When the season ends, it always hurts. From November until April, we immerse ourselves in college hoops, specifically Shocker basketball, and when the season ends, well, it’s painful. The oomph to the solar plexus, the slight confusion, the reality check of everyday life. During basketball season, we live game day to game day, with each moment in between filled with scouting reports, Sports Center, newspaper and magazine articles, the usual workplace pre-meeting chat of last night’s game or the upcoming contest this weekend. Then, it ends. And, it hurts.
Even more so, this season. Not because of the one loss, not because of that final shot, not because it was Kentucky, and not because we knew the Shockers had so much more in them, that this team could’ve won a National Championship, but because this incredible, thrilling, almost surreal ride has come to an end. Forget the oomph to the solar plexus, this is like a kick to the windpipe. And why is it so painful? Why do I and numerous other Shocker fans feel lethargic and sad? As I said, I’m used to dealing with the aftermath of the close of a season, I know what to expect, I know it will take me a week or two to get my bearings, to finally stop clinging to the remnants of the season by watching highlight reels, reading past articles, viewing Facebook photos of games.
But, this year is different and I’m starting to understand why the pain is so unique. The season never truly ended, last year. The euphoria that swept campus and the city during the 2013 run to the Final Four never subsided even after the Shockers loss to Louisville in the semi-final. The validation that came from that game, that run, only sustained the buzz of anticipation and expectation for the next season, like the drone of a million bees it kept us all suspended until November where it settled inside Koch Arena and hummed louder with each victory. Eventually, it seeped out to campus and throughout the city until you could almost feel the buzzing from within, or at least I could, like a warm vibration of the soul urging you to carry the team mantra into everyday life by working, playing and living a little angrier.
We knew the season would be good, that what happened in Atlanta was only a glimpse of what was to come, but never did we expect our beloved Shockers to go undefeated, to stand upon the precipice of college basketball history. Even my father, whom I steadily rely upon for basketball guidance admitted he “never saw this coming.” Our expectation of a winning season, an MVC conference title, the hope of eliminating the St. Louis curse and an MVC tournament championship was not just realized, it was slammed home on a platter of perfection. The buzz had become deafening.
And yet, we could still hear the naysayers. Sure, they had to shout long and hard to be heard, but we could still hear their whining, their dismissals, their bullying and desperate responses after every win. Their battle cry against Wichita State became redundant and embarrassing, especially when it became apparent those who cried the loudest and longest knew nothing of college basketball. Nada. These were the ones I speculated as young kids had picked the teams they thought were safe bets. Picking a power house or blue blood team guarantees a happy March, right? What I figured was a lot of these people were actually more angry at themselves or their teams mediocre seasons than they were at the Shockers. It was just easier to take it out on the Shockers and their schedule rather than admit after all these years they’d possibly picked the wrong school. Ironically, their mean-spirited attacks only stirred the nest, increasing and uniting the hum of Shocker Nation.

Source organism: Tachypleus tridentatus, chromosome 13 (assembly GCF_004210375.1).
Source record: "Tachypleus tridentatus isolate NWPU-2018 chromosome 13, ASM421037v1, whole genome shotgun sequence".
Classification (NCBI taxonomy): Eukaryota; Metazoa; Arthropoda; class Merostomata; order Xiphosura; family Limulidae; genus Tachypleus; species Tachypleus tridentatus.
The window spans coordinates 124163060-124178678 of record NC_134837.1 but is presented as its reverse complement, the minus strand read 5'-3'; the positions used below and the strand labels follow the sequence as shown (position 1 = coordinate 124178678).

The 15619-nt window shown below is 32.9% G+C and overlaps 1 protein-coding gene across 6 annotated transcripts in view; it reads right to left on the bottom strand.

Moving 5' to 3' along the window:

From Selection Sunday to Sunday afternoons showdown with Kentucky, the excitement and pride of Wichita and Shocker Nation was near crescendo. I could feel it like a hundred cold and prickly goose bumps across my flesh every time a complete stranger said “Go Shox” to me in response to my ever-present Shocker gear. I could hear it in the flapping of a Wushock flag outside a business or earnestly from the window of a passing car. I could see it in the eyes of my father every time he shared a newspaper article or I brought him the latest Sports Illustrated featuring the Shockers or printed online article. And call me crazy, I could even taste it, like that first sip of a beer snatched from the bottom of an icy cooler after a long, hot day.
But as with any deafening roar, there is always imminent silence. I wasn’t there in the Scottrade Center or the local Emerson Biggins, but when the final buzzer sounded and our boys walked off the court, the silence fell upon our city like an invisible snowfall. It wasn’t that the world actually fell silent, but the buzz that had carried us for an entire year had suddenly stopped. And with the quiet came the pain.
That’s why this one hurts so differently. This pain is not from a five-month season, but a twelve-month season, a season that began when the Shockers defeated Ohio State to head to the Final Four. So, I’m preparing myself for a lengthy recovery, one that may take a month or two. I’ll reread the articles, watch the videos, view the photos, and know much of our patio and deck conversations over beer this summer will be spent reminiscing the season.
I’ll continue to follow the journeys of these incredible young men, those whose paths are changing, those who will stay to carry the weighty torch of what is now Shocker basketball, and the new players just arriving to become one of the family. Shaq Morris recently tweeted, “The red shirt is off,” to which many followers responded with their hopes and urgings for the next season and his successful beginnings.
Wait, there it is. That sound. Can you hear it? I feel better already.